Image description: A Chinese-American woman with short dark hair standing in front of device sculptures. Photo by Gabriel Noguez.︎
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Lauren Lee McCarthy (she/they) is an artist examining social relationships in the midst of surveillance, automation, and algorithmic living. She is a 2021 United States Artist Fellow, 2020 Sundance New Frontier Story Lab Fellow, 2020 Eyebeam Rapid Response Fellow, 2019 Creative Capital Grantee, and has been a resident at Eyebeam, ZERO1, CMU STUDIO for Creative Inquiry, Autodesk, NYU ITP, and Ars Electronica. She is the recipient of grants from the Knight Foundation, the Online News Association, Mozilla Foundation, Google AMI, Sundance Institute New Frontiers Labs, Turner Broadcasting, and Rhizome. Her work SOMEONE was awarded the Ars Electronica Golden Nica and the Japan Media Arts Social Impact Award, and her work LAUREN was awarded the IDFA DocLab Award for Immersive Non-Fiction. Lauren's work has been exhibited internationally, at places such as the Barbican Centre, Fotomuseum Winterthur, Haus der elektronischen Künste, SIGGRAPH, Onassis Cultural Center, IDFA DocLab, Science Gallery Dublin, Seoul Museum of Art, and the Japan Media Arts Festival.

Lauren is also the creator of p5.js, an open-source art and education platform that prioritizes access and diversity in learning to code, with over 1.5 million users. She expands on this work in her role on the Board of Directors for the Processing Foundation, whose mission is to serve those who have historically not had access to the fields of technology, code, and art in learning software and visual literacy. Lauren is an Associate Professor at UCLA Design Media Arts. She holds an MFA from UCLA and a BS Computer Science and BS Art and Design from MIT.


You can say turn off the lights. You can say wake me up at 7am. You can say talk to me. I am captivated by the ways we are taught to interact with algorithms, and how this shapes the way we interact with each other. Central to my work is a critique of the simultaneous technological and social systems we’re building around ourselves. What are the rules, what happens when we introduce glitches?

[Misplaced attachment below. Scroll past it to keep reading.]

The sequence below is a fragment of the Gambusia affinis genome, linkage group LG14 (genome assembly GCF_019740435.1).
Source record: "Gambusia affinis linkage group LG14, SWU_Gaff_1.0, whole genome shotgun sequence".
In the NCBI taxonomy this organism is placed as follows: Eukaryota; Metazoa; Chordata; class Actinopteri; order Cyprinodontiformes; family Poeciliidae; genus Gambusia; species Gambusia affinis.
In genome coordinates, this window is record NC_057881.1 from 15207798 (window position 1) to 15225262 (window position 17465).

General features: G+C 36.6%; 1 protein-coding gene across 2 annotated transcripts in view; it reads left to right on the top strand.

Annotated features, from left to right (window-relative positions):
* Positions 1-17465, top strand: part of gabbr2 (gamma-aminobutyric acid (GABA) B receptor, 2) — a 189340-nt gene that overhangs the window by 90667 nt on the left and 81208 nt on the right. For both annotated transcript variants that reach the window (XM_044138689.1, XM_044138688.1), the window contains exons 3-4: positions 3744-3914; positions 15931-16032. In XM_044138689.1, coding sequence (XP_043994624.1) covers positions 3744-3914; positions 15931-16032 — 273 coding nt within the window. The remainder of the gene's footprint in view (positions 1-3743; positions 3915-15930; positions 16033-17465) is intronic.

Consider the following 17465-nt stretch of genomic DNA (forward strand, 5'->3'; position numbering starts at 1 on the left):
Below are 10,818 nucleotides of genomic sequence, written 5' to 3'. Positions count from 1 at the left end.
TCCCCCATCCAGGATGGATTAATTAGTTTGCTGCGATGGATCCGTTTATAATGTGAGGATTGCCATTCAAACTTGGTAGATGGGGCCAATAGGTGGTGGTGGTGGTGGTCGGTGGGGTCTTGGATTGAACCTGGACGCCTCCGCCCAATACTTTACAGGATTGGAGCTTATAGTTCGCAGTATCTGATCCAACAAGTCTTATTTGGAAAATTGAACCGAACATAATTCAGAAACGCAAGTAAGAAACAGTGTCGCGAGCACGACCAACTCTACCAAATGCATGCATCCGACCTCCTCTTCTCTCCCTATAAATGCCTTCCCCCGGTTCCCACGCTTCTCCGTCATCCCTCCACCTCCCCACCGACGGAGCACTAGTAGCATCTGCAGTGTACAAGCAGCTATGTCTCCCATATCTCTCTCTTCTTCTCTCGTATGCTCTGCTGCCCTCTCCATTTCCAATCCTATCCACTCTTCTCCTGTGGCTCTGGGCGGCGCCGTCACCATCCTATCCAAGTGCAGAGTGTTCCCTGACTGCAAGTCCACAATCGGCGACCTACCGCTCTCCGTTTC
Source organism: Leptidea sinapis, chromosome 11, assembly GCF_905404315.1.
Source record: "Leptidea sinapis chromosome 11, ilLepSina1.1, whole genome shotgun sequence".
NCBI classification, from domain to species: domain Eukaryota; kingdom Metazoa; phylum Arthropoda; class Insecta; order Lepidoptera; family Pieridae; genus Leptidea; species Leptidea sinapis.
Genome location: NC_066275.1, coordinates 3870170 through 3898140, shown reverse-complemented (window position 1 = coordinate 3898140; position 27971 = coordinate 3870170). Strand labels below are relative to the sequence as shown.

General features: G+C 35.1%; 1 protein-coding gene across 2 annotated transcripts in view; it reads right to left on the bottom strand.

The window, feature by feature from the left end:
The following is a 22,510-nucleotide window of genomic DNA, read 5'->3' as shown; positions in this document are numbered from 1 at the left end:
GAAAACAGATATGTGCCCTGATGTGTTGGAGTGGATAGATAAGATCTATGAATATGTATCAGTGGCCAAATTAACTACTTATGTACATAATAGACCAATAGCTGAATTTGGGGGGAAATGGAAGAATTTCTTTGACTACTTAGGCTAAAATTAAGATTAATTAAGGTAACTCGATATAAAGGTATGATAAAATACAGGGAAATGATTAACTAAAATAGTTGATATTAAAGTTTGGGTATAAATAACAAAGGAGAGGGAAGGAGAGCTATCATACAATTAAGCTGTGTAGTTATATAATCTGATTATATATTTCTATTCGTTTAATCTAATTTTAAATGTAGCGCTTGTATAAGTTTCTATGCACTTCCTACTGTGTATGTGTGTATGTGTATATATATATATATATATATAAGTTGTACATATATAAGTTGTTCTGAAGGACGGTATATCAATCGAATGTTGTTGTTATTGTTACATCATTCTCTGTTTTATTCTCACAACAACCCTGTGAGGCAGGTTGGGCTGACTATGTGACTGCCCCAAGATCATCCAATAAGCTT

I create performances inviting viewers to engage. To remote control my dates. To be followed. To welcome me in as their human smart home. To attend a party hosted by artificial intelligence. In these interactions, there is a reciprocal risk taking and vulnerability, as performer and audience are both challenged to relinquish control, both implicated. We must formulate our own opinions about the systems that govern our lives. We begin to notice their effects play out on our identity, relationships, and society. Situated in everyday life, my projects have real life consequences. We’re reminded of an urgent need to find a sense of agency.

I am working with performance, software, electronics, internet, film, photography, installation. My work exists within and beyond the gallery, seeking edges of art and media performance. There are different layers of experience, from the intimate performance to a much wider audience invited in through the ripples of viral videos and media coverage.

Each work feels like an attempt to hack my way out of myself and into closeness with others. I am embodying machines, trying to understand that distance between the algorithm and myself, the distance between others and me. There’s humor in the breakdown, and also moments of clarity. Who builds these artificial systems, what values do they embody? Who is prioritized and who is targeted as race, gender, disability, and class are programmatically encoded? Where are the boundaries around our intimate spaces? In the midst of always on networked interfaces, what does it mean to be truly present?

Thoughts about code

Code is a medium like any other, with its own rules and affordances. I feel freedom being able to rapidly prototype ideas in code and build my own tools, it is a way of thinking through questions. I often am tweaking the software in real-time while each performance runs. It is important for me that my code is open-source, that is, others may use, share, modify, and build on it. Around this code sharing communities form, decentering individual artists and prioritizing collaboration.

My background in computer science gives me a level of fluency and understanding of what’s happening with technology on different scales at the same time. I see the systems around us, and I imagine the code and underlying logic, I then zoom out to the way we are experiencing it as individuals which feels unique and personal, then zoom further to see the larger social patterns the technology is encoding. I look for the opportunities to insert hacks and glitches at any of these different levels, watching the effects propagate. I care deeply about questioning the technologies around us because no tool is neutral. Each is embedded with the biases and beliefs of its creators. Every software system is also a social system. How do we reclaim a feeling of control, how do we participate?

A software system is a set of instructions, a code or a script. I gravitate toward performance because it shares much of this logic. But there is a humanness in the interpretation of a performative score, whereas a machine interpreter demands a precise series of directions or it fails. As technology moves ever closer to us, the scripts start to blend. I’m chasing the program crashes that open something up.